The Senate on Wednesday confirmed three members to the Federal Election Commission, restoring the agency’s ability to conduct official business after months without a voting quorum and bringing the panel to its full slate of six members for the first time since 2017.
The confirmations come at the conclusion of the 2020 elections, which are projected to cost $14 billion and be the most expensive. The commission, which regulates and enforces federal campaign finance laws, had a voting quorum for just 29 days in the summer. It has not been able to conduct official business for the majority of the 2019-2020 election cycle, amid mounting backlogs of complaints and advisory opinion requests.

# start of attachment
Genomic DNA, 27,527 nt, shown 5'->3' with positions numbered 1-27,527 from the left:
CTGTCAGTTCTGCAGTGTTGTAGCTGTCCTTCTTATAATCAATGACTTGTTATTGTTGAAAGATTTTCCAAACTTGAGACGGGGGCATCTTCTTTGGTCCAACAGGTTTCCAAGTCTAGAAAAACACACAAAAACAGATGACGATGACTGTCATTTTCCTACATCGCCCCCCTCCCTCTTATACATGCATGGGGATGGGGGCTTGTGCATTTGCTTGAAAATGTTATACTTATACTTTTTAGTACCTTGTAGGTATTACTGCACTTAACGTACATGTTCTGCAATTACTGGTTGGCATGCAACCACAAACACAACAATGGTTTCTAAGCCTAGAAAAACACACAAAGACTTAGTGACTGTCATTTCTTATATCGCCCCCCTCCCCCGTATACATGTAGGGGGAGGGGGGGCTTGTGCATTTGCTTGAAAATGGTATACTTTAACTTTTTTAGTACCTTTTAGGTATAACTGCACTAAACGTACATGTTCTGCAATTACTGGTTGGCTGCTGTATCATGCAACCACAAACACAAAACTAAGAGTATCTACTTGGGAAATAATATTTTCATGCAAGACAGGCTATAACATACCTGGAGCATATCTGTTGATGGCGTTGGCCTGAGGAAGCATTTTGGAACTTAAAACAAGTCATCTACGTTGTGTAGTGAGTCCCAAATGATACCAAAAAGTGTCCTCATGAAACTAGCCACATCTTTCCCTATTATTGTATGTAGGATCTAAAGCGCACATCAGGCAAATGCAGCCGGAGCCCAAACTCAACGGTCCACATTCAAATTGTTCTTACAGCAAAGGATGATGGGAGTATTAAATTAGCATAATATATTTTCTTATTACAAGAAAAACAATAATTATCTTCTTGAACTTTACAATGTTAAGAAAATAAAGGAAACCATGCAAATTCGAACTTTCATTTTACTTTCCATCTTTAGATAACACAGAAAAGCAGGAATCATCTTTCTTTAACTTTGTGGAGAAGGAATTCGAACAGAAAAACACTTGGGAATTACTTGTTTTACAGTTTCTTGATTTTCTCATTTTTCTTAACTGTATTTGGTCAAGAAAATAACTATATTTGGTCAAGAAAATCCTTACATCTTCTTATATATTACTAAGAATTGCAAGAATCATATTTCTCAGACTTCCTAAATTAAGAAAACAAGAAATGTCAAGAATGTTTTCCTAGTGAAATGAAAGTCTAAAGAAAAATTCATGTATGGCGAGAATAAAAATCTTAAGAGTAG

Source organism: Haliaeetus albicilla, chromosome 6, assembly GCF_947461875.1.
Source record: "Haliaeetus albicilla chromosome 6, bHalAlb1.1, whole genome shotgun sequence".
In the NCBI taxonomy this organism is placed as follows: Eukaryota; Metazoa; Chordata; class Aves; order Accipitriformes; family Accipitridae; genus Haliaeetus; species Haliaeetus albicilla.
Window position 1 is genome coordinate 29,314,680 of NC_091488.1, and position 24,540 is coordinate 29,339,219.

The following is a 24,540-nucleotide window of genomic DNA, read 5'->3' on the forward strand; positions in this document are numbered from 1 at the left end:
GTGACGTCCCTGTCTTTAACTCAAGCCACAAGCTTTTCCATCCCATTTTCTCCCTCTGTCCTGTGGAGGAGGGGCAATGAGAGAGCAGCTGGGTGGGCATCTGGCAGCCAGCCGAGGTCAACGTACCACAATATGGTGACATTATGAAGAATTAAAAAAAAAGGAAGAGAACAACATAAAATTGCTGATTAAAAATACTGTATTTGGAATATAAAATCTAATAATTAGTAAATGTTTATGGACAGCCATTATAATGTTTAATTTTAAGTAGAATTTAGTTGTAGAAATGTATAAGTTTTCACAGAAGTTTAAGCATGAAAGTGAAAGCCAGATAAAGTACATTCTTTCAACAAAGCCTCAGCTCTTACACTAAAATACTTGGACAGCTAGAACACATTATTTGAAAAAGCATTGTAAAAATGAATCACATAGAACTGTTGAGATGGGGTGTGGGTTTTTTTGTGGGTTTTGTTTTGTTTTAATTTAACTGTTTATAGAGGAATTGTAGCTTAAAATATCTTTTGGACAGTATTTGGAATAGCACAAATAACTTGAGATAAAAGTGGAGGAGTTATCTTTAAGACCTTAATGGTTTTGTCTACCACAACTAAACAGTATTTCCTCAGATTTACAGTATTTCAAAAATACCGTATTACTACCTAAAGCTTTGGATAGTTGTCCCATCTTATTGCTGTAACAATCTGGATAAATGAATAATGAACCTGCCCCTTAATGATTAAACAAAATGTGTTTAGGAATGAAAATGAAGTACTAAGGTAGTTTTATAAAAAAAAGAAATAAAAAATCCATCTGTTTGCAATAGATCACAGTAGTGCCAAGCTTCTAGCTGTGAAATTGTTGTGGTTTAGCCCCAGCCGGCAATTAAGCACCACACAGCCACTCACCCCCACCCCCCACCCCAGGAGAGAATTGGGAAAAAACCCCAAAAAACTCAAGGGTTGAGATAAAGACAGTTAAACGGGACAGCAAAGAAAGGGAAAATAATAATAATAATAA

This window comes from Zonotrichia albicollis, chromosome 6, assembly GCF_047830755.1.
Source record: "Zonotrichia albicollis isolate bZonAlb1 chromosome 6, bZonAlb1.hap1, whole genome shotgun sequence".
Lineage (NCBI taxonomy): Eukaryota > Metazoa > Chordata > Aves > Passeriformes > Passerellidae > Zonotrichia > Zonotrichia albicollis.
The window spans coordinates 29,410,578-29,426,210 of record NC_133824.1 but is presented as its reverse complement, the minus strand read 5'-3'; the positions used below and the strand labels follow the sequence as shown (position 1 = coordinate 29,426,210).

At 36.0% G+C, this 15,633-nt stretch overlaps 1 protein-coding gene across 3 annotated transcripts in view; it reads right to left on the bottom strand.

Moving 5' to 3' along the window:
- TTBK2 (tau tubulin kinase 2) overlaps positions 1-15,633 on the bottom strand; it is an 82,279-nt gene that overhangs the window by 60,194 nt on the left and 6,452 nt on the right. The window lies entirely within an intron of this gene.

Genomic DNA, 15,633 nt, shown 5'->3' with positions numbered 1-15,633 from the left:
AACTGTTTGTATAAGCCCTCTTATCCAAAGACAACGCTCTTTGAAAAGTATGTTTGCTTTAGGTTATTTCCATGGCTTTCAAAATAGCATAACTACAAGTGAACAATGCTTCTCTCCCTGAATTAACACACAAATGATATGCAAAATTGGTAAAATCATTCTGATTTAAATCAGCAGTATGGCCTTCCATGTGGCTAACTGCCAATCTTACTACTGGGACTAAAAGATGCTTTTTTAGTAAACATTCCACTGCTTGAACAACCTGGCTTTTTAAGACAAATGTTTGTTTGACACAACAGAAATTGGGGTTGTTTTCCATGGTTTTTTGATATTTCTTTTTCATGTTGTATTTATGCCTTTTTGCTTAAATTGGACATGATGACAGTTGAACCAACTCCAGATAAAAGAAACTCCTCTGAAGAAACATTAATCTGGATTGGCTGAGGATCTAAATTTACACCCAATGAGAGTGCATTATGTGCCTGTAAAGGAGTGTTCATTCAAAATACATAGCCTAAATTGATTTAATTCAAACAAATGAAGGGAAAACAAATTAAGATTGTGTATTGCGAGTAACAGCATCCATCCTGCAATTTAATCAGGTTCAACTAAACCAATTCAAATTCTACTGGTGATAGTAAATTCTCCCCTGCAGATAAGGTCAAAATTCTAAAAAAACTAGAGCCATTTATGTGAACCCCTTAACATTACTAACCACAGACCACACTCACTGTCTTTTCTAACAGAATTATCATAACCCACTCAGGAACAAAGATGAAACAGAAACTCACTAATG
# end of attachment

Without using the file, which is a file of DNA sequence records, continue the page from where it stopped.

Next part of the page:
The new commissioners are Shana M. Broussard, current FEC attorney and the first Black commissioner; Sean J. Cooksey, general counsel for GOP Sen. Josh Hawley of Missouri and the youngest person to become a commissioner; and Allen Dickerson, legal director of the Institute for Free Speech, which opposes campaign finance restrictions. Broussard is a Democrat, and Cooksey and Dickerson are Republicans.
With their confirmations, the commission is again equally divided ideologically, which could resume the FEC’s practice of often deadlocking on alleged election violations. Federal law requires more than one party to be represented on the FEC.